Hillbilly Elegy is an honest memoir about the plight of working-class Appalachia

Hillbilly Elegy is an honest memoir about the plight of working-class Appalachia

I didn’t think a book with “hillbilly” in the title would ever appeal to me, a first-generation American living in suburban Forest Hills.

But alas, my affinity for memoirs and words far surpassed my initial skepticism, and I was quickly hooked by J.D. Vance’s frank and touching memoir, Hillbilly Elegy.

Vance is a self-proclaimed “cultural emigrant.” He grew up in the rugged, brutal world of lower-class whites in Appalachia and Middletown, Ohio– or as Vance so affectionally and frequently refers to his kin, hillbillies. They are the forgotten people of America, drowning in an abyss of poverty, pessimism, and the pernicious presence of abuse in all forms.

Vance himself endured a low-income household, an absent father, an unstable mother with an ever-changing list of toxic behavior and various boyfriends, and the generally ruthless nature of hillbilly culture.

Yet, he was one of the few to make it out the other side, enlisting in the Marines, graduating college early, and earning his law degree at Yale Law.

But his story is rarity compared to that of those he grew up with. Thus, he set out to examine this and the generally deteriorating society of working-class Appalachia through the lens of his deeply personal life story.

Considering this narrative is one that feels so distant, I was surprised by how easily Vance was able to latch my attention and sympathy. Vance is a compelling storyteller; his voice immediately struck me as very distinct. His writing plainly demonstrates his intellectual pedigree, yet he maintains a level of casualness and personalness that allows an easily forgeable connection between the reader and him.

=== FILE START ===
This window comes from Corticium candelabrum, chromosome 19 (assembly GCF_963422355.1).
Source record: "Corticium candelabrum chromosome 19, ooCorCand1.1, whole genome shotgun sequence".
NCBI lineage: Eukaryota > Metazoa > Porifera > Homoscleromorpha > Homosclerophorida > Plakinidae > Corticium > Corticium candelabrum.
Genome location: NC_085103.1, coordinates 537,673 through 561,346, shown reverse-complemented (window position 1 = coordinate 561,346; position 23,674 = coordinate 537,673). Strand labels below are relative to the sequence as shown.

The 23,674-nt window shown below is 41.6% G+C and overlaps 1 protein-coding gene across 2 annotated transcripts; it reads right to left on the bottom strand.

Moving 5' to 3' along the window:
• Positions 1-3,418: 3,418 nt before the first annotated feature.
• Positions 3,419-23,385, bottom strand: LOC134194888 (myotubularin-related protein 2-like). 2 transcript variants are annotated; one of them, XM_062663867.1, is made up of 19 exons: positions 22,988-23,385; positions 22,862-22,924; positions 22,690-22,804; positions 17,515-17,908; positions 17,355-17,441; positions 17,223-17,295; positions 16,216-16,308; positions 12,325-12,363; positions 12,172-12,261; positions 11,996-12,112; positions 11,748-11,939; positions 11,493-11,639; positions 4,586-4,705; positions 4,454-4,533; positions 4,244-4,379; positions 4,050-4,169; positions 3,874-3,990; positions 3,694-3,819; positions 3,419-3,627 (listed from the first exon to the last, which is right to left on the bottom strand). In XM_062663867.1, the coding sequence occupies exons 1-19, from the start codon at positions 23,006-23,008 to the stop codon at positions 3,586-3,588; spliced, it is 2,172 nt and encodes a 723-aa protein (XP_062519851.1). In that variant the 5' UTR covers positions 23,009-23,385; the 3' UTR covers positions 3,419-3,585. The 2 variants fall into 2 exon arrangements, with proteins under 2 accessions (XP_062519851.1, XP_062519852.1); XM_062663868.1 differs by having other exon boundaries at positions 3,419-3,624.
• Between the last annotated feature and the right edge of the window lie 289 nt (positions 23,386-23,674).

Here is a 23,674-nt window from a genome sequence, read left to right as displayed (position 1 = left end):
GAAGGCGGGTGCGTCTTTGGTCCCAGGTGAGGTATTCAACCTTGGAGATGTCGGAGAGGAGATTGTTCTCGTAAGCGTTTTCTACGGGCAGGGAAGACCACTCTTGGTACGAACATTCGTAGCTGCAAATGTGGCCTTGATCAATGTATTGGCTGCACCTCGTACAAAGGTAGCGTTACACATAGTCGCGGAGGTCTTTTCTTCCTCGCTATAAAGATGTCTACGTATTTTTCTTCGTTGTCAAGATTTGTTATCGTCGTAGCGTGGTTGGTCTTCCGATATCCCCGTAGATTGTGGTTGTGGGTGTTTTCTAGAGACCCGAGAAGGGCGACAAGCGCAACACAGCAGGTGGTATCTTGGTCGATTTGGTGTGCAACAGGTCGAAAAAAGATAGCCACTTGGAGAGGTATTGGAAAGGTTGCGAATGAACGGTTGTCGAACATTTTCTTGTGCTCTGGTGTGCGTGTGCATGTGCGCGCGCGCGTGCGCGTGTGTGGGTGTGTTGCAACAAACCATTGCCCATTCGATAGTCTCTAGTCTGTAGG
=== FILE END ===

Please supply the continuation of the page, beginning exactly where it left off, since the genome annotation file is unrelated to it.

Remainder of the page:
Furthermore, Vance’s story as well is compelling on its own. His fortitude in the face of numerous traumas is commendable enough, let alone his ability to carry himself from a disadvantaged childhood to a Yale Law degree and happy family. What’s more admirable, however, and also contributes to his likeability as narrator, is his humility and recognition of his own luck. He never forgot to acknowledge that he was privileged enough to find success because, unlike many he grew up around, he had other supportive family members to make up for his parents. That resonated with me, and I appreciated those admissions of honesty and gratitude.

Lastly, I really admired and respected Vance’s perspective and opinions. He did his best to analyze the downfalls of his community objectively, rarely resorting to blaming the government or outside factors. It’s apparent how desperately he wants to improve the place he came from, but he doesn’t allow that to inhibit his honesty.

Simply put, Hilllbilly Elegy is a brutally, heartbreakingly honest memoir, and Vance’s voice and perspective is a powerful reminder of all that people can accomplish and overcome.